As for setting out to write a novel that defied genre expectations, the simple answer is no. For one thing, I’ve only recently realized that I’m a historical novelist. After years of working (unsuccessfully, for the most part) in other genres, I seem to have found my groove here, but it was in no way by design. I’ve always written the novels I want to write, with no thought for what genre they might fit, or how they might be marketed, or indeed an ‘intended audience’. I hope that doesn’t sound arrogant – it’s actually pig-headedness, and it’s meant I’ve had a long, hard struggle to find anyone who’d give my work the time of day. What you’ve said about ‘Sand Daughter’ could equally be said about everything I’ve ever written – and usually has been, many times, punctuated by a ‘Sorry, best of luck finding a publisher elsewhere.’ Then I found Snowbooks. I still can’t quite believe my good fortune, which is a roundabout way of saying that no, I had no difficulties in publishing this book other than finishing it on time. That’s been true of everything I’ve worked on for them. Whether they have problems marketing my books to a genre-obsessed world, I have no idea – you’d have to ask them. But since they’ve never yet mentioned the g-word, they seem to get my books into the big chains, and there’s been a steady trickle of rights deals, I’d have to say they’re doing okay despite my stubborn refusal to conform…which actually gives me hope for the future of book publishing!

5. How do you think your novel speaks to today's reader, or how do the events you evoke resonate in today's world?
Not to sound flippant, but how can they not? By nature history begs comparison with the present, but there aren’t many likenesses as glaring as the Crusades and our current ‘War on Terror’. In that sense, Bush’s blunder is as accurate as Saddam Hussein comparing himself to Saladin. Wherever our loyalties lie, there’s no escaping the fact that, once again, the Christian west and the Muslim east have engaged in an ideological war with disastrous consequences. I’d like to think that our current conflict will end better than the original one, but for that to happen, we’re all going to need to learn tolerance. And in the end, that’s what ‘Sand Daughter’ is: one long plea for tolerance.

6. Please tell us about your next project.
It’s another historical novel, called ‘The One Unspoken’, and it bears absolutely no resemblance to ‘Sand Daughter’. It’s set in Louisiana and Edinburgh in the mid-nineteenth century, and it’s loosely tied to my first book, ‘The Other Eden’. But it bears little resemblance to that, either. This time, the main characters are the daughter of an impoverished white plantation owner, who wants to be a composer, and the son of a wealthy free black plantation owner, who wants to be a doctor. At its heart, it’s a book about how talent and ambition shape the lives of marginalized people in a restrictive society; but that makes it sound dry and preachy. In fact, it’s also about ghosts, voodoo curses, skeletons in family closets, tangled bloodlines, golden-hearted prostitutes, gin-swilling mediums, mad musical geniuses, body-snatching medical students, bloody Civil War battles and yes, a bit of romance thrown in for good measure. Not much of a project, then… :)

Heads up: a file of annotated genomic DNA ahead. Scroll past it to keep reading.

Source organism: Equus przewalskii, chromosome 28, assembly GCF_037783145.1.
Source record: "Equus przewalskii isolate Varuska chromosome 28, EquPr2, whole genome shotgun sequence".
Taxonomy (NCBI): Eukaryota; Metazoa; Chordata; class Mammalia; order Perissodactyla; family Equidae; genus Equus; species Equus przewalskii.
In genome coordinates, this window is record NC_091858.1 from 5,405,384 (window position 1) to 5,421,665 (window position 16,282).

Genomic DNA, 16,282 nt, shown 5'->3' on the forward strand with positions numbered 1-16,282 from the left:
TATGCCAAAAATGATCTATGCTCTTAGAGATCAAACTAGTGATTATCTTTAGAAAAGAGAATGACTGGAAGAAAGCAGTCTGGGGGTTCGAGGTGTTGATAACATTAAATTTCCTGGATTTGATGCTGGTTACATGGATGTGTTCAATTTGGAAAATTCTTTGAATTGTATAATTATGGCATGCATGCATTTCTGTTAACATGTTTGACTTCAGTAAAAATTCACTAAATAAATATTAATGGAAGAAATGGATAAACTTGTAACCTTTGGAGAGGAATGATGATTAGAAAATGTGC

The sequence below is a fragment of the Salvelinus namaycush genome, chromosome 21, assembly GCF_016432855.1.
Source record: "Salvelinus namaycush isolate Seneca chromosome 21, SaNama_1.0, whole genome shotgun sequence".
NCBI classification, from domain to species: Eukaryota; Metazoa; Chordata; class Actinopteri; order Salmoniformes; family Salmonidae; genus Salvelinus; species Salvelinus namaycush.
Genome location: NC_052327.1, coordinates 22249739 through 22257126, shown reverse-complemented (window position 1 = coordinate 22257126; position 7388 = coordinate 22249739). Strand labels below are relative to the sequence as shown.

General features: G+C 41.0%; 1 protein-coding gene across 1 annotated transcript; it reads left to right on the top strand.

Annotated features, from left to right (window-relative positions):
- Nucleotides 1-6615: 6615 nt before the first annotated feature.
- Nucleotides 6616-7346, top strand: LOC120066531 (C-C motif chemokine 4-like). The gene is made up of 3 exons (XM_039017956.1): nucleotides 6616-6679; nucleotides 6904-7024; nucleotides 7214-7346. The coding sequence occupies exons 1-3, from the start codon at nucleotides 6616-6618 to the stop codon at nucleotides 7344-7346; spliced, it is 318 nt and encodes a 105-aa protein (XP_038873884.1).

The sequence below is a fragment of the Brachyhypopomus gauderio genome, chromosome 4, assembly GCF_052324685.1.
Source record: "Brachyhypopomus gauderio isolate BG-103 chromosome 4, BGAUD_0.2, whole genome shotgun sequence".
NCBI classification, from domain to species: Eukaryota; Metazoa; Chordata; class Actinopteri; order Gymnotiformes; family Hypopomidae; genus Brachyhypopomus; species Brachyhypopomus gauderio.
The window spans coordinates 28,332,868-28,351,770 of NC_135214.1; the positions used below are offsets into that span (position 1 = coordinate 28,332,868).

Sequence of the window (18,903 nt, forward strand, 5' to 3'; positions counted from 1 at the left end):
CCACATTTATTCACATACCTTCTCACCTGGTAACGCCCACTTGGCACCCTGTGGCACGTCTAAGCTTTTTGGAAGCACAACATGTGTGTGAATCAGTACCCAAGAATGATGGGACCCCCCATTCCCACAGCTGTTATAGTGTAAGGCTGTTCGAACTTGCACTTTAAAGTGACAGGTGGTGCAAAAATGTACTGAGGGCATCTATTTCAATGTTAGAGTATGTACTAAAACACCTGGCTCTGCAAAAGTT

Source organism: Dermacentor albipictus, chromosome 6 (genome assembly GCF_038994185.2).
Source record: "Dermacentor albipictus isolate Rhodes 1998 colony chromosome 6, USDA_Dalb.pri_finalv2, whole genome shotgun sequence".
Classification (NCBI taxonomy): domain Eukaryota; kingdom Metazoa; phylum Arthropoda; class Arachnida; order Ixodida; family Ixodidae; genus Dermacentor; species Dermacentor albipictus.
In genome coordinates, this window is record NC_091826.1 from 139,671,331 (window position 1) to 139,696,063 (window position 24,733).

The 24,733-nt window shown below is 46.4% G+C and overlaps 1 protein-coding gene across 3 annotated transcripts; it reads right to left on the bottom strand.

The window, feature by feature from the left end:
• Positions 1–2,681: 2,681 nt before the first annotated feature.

7. Anything you would like to add for our readers?
If you’ve borne with me through this whole interview, thanks for letting me rant! And whatever you choose next, happy reading!

Thank you, Sarah. I for one am anxiously awaiting your next book! To my blog readers, please don't miss the chance to discover this amazingly young, talented writer. Sarah's books are easily purchased via, direct from her publisher, and by order at most bookstores.


Marg said...

Sounds really interesting! Thanks for the interview.

Gabriele Campbell said...

I ordered the book from A woman with a sword, battles, gay love, and the whole on the background of the crusades - what's not to love? :)

Not only did Bush declare a holy war, he did not get it that the Christians lost the crusades in the end. I had not been impressed by his intellect and education before, but that was the final blow.

C.W. Gortner said...

Thanks Marg and Gabriele! I'm glad you liked the interview. Sarah's book is terrific, and as you can see, she raises some provocative issues for thought.